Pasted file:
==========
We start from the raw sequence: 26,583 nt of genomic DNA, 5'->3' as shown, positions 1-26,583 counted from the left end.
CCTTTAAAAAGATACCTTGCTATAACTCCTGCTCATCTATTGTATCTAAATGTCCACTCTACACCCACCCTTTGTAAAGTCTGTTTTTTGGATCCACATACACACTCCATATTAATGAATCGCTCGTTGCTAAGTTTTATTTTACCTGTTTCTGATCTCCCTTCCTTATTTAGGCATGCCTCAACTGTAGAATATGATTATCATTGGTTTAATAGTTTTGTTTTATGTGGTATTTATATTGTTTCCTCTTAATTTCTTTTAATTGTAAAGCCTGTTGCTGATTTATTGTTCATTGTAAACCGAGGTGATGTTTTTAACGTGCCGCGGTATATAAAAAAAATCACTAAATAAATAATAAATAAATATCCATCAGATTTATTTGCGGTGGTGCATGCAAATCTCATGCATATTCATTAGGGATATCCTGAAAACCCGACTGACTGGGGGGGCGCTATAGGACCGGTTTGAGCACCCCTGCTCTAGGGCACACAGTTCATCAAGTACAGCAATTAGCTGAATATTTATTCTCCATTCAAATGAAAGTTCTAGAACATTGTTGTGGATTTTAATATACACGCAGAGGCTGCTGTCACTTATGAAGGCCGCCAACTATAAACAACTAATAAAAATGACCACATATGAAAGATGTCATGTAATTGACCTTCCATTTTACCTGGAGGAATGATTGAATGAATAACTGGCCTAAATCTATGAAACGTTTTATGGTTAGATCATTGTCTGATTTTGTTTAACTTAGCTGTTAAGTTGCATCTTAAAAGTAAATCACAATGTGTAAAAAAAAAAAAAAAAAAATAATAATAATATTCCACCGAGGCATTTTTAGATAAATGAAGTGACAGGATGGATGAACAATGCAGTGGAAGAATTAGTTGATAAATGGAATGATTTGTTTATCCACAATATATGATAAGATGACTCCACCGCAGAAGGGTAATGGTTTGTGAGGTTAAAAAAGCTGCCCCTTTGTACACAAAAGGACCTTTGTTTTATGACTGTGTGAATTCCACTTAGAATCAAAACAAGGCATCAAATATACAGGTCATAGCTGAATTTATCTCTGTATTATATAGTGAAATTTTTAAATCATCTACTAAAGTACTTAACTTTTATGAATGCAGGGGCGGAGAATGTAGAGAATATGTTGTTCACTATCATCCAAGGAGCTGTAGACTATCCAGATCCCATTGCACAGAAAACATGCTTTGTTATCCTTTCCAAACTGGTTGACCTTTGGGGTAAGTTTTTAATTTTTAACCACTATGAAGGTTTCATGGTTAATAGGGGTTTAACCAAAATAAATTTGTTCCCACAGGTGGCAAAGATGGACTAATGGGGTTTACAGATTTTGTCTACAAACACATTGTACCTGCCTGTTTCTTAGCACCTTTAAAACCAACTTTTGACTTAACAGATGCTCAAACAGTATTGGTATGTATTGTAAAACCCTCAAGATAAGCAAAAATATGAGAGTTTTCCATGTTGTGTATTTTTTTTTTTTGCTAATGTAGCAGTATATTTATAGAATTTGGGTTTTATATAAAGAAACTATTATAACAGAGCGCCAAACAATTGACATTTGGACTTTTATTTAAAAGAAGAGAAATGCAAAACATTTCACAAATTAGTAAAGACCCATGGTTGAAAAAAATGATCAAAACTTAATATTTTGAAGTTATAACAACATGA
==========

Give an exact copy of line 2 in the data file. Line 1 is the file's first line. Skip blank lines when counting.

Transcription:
CCTTTAAAAAGATACCTTGCTATAACTCCTGCTCATCTATTGTATCTAAATGTCCACTCTACACCCACCCTTTGTAAAGTCTGTTTTTTGGATCCACATACACACTCCATATTAATGAATCGCTCGTTGCTAAGTTTTATTTTACCTGTTTCTGATCTCCCTTCCTTATTTAGGCATGCCTCAACTGTAGAATATGATTATCATTGGTTTAATAGTTTTGTTTTATGTGGTATTTATATTGTTTCCTCTTAATTTCTTTTAATTGTAAAGCCTGTTGCTGATTTATTGTTCATTGTAAACCGAGGTGATGTTTTTAACGTGCCGCGGTATATAAAAAAAATCACTAAATAAATAATAAATAAATATCCATCAGATTTATTTGCGGTGGTGCATGCAAATCTCATGCATATTCATTAGGGATATCCTGAAAACCCGACTGACTGGGGGGGCGCTATAGGACCGGTTTGAGCACCCCTGCTCTAGGGCACACAGTTCATCAAGTACAGCAATTAGCTGAATATTTATTCTCCATTCAAATGAAAGTTCTAGAACATTGTTGTGGATTTTAATATACACGCAGAGGCTGCTGTCACTTATGAAGGCCGCCAACTATAAACAACTAATAAAAATGACCACATATGAAAGATGTCATGTAATTGACCTTCCATTTTACCTGGAGGAATGATTGAATGAATAACTGGCCTAAATCTATGAAACGTTTTATGGTTAGATCATTGTCTGATTTTGTTTAACTTAGCTGTTAAGTTGCATCTTAAAAGTAAATCACAATGTGTAAAAAAAAAAAAAAAAAAATAATAATAATATTCCACCGAGGCATTTTTAGATAAATGAAGTGACAGGATGGATGAACAATGCAGTGGAAGAATTAGTTGATAAATGGAATGATTTGTTTATCCACAATATATGATAAGATGACTCCACCGCAGAAGGGTAATGGTTTGTGAGGTTAAAAAAGCTGCCCCTTTGTACACAAAAGGACCTTTGTTTTATGACTGTGTGAATTCCACTTAGAATCAAAACAAGGCATCAAATATACAGGTCATAGCTGAATTTATCTCTGTATTATATAGTGAAATTTTTAAATCATCTACTAAAGTACTTAACTTTTATGAATGCAGGGGCGGAGAATGTAGAGAATATGTTGTTCACTATCATCCAAGGAGCTGTAGACTATCCAGATCCCATTGCACAGAAAACATGCTTTGTTATCCTTTCCAAACTGGTTGACCTTTGGGGTAAGTTTTTAATTTTTAACCACTATGAAGGTTTCATGGTTAATAGGGGTTTAACCAAAATAAATTTGTTCCCACAGGTGGCAAAGATGGACTAATGGGGTTTACAGATTTTGTCTACAAACACATTGTACCTGCCTGTTTCTTAGCACCTTTAAAACCAACTTTTGACTTAACAGATGCTCAAACAGTATTGGTATGTATTGTAAAACCCTCAAGATAAGCAAAAATATGAGAGTTTTCCATGTTGTGTATTTTTTTTTTTTGCTAATGTAGCAGTATATTTATAGAATTTGGGTTTTATATAAAGAAACTATTATAACAGAGCGCCAAACAATTGACATTTGGACTTTTATTTAAAAGAAGAGAAATGCAAAACATTTCACAAATTAGTAAAGACCCATGGTTGAAAAAAATGATCAAAACTTAATATTTTGAAGTTATAACAACATGA